South Africa's 1996 'Final' Constitution is widely recognised as the crowning achievement of the country's dramatic transition to democracy. This transition began with the unbanning of the liberation movements and release of Nelson Mandela from prison in February 1990. This book presents the South African Constitution in its historical and social context, providing students and teachers of constitutional law and politics an invaluable resource through which to understand the emergence, development and continuing application of the supreme law of South Africa. The chapters present a detailed analysis of the different provisions of the Constitution, providing a clear, accessible and informed view of the constitution's structure and role in the new South Africa. The main themes include: a description of the historical context and emergence of the constitution through the democratic transition; the implementation of the constitution and its role in building a new democratic society; the interaction of the constitution with the existing law and legal institutions, including the common law, indigenous law and traditional authorities; as well as a focus on the strains placed on the new constitutional order by both the historical legacies of apartheid and new problems facing South Africa. Specific chapters address the historical context, the legal, political and philosophical sources of the constitution, its principles and structure, the bill of rights, parliament and executive as well as the constitution's provisions for cooperative government and regionalism. The final chapter discusses the challenges facing the Constitution and its aspirations in a democratic South Africa.The book is written in an accessible style, with an emphasis on clarity and concision. It includes a list of references for further reading at the end of each chapter.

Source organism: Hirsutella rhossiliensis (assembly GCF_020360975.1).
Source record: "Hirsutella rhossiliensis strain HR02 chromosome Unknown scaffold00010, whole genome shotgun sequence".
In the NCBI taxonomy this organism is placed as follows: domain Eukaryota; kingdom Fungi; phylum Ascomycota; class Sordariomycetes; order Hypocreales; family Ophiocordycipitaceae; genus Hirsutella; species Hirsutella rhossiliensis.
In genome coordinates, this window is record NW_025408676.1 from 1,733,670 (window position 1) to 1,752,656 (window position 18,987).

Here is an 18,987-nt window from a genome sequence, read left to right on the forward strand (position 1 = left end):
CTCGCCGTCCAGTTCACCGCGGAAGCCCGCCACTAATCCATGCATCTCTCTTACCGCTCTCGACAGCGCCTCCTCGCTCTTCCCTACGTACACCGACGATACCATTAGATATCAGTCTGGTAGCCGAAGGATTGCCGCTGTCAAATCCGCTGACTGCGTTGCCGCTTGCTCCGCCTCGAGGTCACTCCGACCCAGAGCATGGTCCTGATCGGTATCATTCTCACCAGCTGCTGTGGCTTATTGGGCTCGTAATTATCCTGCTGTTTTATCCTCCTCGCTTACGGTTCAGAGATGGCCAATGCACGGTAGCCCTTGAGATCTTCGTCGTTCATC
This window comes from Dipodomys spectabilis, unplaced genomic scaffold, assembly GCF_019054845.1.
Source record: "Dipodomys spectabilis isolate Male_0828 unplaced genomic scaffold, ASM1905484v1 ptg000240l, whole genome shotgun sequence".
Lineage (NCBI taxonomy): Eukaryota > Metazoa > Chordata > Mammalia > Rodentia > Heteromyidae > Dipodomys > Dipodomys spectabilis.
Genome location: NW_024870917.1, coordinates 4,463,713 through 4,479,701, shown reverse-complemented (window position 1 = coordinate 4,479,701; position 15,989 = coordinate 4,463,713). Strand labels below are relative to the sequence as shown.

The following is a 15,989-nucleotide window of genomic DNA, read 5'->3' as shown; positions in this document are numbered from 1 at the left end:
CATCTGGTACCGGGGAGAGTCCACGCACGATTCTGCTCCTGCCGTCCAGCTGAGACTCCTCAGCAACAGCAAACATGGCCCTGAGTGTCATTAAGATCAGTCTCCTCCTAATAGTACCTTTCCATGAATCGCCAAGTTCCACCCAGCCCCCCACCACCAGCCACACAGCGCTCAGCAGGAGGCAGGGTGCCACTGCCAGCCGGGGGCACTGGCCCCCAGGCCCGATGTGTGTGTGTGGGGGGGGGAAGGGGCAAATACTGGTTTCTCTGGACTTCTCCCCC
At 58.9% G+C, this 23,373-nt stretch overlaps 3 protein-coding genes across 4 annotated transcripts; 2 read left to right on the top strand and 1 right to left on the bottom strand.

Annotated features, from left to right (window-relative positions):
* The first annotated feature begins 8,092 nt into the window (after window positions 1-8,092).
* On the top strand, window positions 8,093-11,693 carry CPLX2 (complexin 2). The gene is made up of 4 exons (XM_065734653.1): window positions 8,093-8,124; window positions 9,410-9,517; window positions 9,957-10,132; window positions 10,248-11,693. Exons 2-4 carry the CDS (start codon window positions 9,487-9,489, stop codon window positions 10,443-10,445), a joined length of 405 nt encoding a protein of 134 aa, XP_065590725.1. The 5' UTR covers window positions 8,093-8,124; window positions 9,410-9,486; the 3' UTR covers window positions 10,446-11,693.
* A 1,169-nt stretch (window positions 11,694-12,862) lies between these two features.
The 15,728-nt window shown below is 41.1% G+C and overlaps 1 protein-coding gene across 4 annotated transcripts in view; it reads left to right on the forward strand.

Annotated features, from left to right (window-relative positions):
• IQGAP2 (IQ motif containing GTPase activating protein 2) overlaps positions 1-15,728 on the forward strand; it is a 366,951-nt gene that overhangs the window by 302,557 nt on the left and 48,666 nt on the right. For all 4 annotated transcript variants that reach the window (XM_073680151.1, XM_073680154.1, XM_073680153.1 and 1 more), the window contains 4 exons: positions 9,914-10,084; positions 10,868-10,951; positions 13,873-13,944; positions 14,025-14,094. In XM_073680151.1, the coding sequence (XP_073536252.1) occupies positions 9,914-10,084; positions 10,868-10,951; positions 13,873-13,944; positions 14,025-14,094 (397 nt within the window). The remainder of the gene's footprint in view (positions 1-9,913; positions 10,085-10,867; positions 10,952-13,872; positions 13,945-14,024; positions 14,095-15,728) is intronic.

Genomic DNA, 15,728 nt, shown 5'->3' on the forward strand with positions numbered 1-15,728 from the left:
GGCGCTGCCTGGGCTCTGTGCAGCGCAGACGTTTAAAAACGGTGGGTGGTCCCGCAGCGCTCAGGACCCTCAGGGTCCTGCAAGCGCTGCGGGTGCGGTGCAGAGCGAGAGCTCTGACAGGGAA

Author: Siri Gloppen
Publisher: Dartmouth Publishing Company
Release Date: 1997
Genre: Political Science
South Africa: The Battle over the Constitution analyses the South African constitution-making process, focusing on the rivaling theoretical positions, their potential for addressing the problems of violence, social inequality and ethnic tension and for achieving legitimacy and constitutionalism. The book also discusses the role of the Constitutional Court and attempts to enhance constitutional legitimacy by public participation.
Author: Hassen Ebrahim
Publisher: Oxford University Press, USA
Release Date: 1998
Part One of this book provides a detailed account of development of the South African constitution, especially between 1985 and 1996. Part Two is a collection of key documents from South Africa's constitutional history since 1902.
Author: Donald L. Horowitz
Publisher: Univ of California Press
Release Date: 1991
"A masterful analysis of the current situation in South Africa, but far more important, it makes suggestions that might well shape the outcome of discussions in South Africa regarding the country's future."--Leroy Vail, Harvard University
Author: Stu Woolman
Publisher: Fordham Univ Press
Release Date: 2013-07
Since the Second World War, dignity has increasingly been recognized as an important moral and legal value. Although important examples of dignity-based arguments can be found in western European and North American case law and legal theory, the dignity jurisprudence of the Constitutional Court of South Africa is widely considered to be the most sweeping in the world. This book brings together the first sixteen years of constitutional jurisprudence addressing the meaning, role, and reach of dignity in the law of South Africa as a multiracial democracy.
Author: Anne Hughes
Release Date: 2014-04-11
Genre: Human rights
Post-apartheid South Africa has yielded enlightened judicial decisions in contrast to the limited interpretation of human rights in Ireland. The value of human dignity with its central position in international law underpins both countries’ Constitutions, but has left a more striking mark in South Africa. There it has impacted significantly on punishment for crimes, family life, children’s rights, defamation, sexual violence investigations, substantive equality and socio-economic rights. Practical guidance can be gleaned from South Africa to revitalise Irish jurisprudence. While its focus is on South Africa and Ireland, this book draws on the experience of many countries and regions.